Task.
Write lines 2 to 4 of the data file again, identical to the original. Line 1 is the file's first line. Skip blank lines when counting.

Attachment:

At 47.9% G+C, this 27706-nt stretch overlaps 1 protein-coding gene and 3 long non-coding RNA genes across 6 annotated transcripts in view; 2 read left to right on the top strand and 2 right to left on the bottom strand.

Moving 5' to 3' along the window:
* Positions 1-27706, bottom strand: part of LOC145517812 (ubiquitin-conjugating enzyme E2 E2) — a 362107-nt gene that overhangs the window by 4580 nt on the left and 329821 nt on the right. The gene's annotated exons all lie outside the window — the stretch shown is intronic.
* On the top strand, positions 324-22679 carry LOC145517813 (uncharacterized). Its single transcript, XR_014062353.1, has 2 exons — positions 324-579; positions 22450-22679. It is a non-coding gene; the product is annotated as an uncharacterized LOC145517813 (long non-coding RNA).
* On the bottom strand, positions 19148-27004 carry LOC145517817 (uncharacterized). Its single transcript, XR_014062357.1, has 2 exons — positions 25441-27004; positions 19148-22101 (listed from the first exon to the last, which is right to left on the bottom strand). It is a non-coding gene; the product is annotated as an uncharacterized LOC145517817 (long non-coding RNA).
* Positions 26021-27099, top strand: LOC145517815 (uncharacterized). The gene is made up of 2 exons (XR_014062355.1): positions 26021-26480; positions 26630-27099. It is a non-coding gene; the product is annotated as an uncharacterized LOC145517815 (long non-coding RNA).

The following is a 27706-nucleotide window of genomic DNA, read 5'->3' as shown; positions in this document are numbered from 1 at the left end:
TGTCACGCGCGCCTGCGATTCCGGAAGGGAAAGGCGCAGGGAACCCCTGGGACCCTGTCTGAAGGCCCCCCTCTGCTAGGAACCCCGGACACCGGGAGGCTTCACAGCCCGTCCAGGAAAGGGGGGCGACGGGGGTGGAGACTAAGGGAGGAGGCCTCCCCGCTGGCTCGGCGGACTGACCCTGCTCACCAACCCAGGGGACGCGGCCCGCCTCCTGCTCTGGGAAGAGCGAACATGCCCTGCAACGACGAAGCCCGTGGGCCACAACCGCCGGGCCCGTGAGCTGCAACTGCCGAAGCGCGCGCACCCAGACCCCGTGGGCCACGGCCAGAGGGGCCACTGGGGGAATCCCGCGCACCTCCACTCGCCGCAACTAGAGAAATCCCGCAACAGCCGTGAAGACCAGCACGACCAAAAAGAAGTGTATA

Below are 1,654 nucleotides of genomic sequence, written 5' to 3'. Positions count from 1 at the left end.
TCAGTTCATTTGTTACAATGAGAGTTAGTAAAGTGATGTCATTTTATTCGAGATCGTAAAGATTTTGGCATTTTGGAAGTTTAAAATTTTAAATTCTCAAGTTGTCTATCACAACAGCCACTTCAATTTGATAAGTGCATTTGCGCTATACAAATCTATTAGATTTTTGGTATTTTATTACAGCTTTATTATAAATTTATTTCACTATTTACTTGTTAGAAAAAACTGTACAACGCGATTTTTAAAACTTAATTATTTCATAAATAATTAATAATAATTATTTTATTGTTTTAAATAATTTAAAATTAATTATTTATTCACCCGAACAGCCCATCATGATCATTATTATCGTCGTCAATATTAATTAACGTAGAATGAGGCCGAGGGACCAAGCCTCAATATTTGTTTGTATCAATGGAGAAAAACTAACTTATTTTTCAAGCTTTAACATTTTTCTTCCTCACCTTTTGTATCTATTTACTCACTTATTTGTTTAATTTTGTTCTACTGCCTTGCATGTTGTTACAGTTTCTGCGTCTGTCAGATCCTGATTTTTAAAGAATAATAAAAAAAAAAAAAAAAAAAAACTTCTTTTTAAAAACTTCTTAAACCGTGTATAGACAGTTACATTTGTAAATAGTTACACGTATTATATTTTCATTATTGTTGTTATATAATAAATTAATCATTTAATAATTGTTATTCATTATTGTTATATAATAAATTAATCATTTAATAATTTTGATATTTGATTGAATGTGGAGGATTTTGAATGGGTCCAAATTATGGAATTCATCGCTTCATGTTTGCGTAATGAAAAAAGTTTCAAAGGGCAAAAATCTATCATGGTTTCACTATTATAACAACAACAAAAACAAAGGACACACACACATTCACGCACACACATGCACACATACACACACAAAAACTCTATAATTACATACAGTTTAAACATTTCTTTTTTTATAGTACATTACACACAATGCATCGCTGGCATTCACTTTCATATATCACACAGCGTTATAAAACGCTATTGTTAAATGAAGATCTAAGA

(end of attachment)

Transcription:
Moving 5' to 3' along the window:
* Positions 1-27706, bottom strand: part of LOC145517812 (ubiquitin-conjugating enzyme E2 E2) — a 362107-nt gene that overhangs the window by 4580 nt on the left and 329821 nt on the right. The gene's annotated exons all lie outside the window — the stretch shown is intronic.
* On the top strand, positions 324-22679 carry LOC145517813 (uncharacterized). Its single transcript, XR_014062353.1, has 2 exons — positions 324-579; positions 22450-22679. It is a non-coding gene; the product is annotated as an uncharacterized LOC145517813 (long non-coding RNA).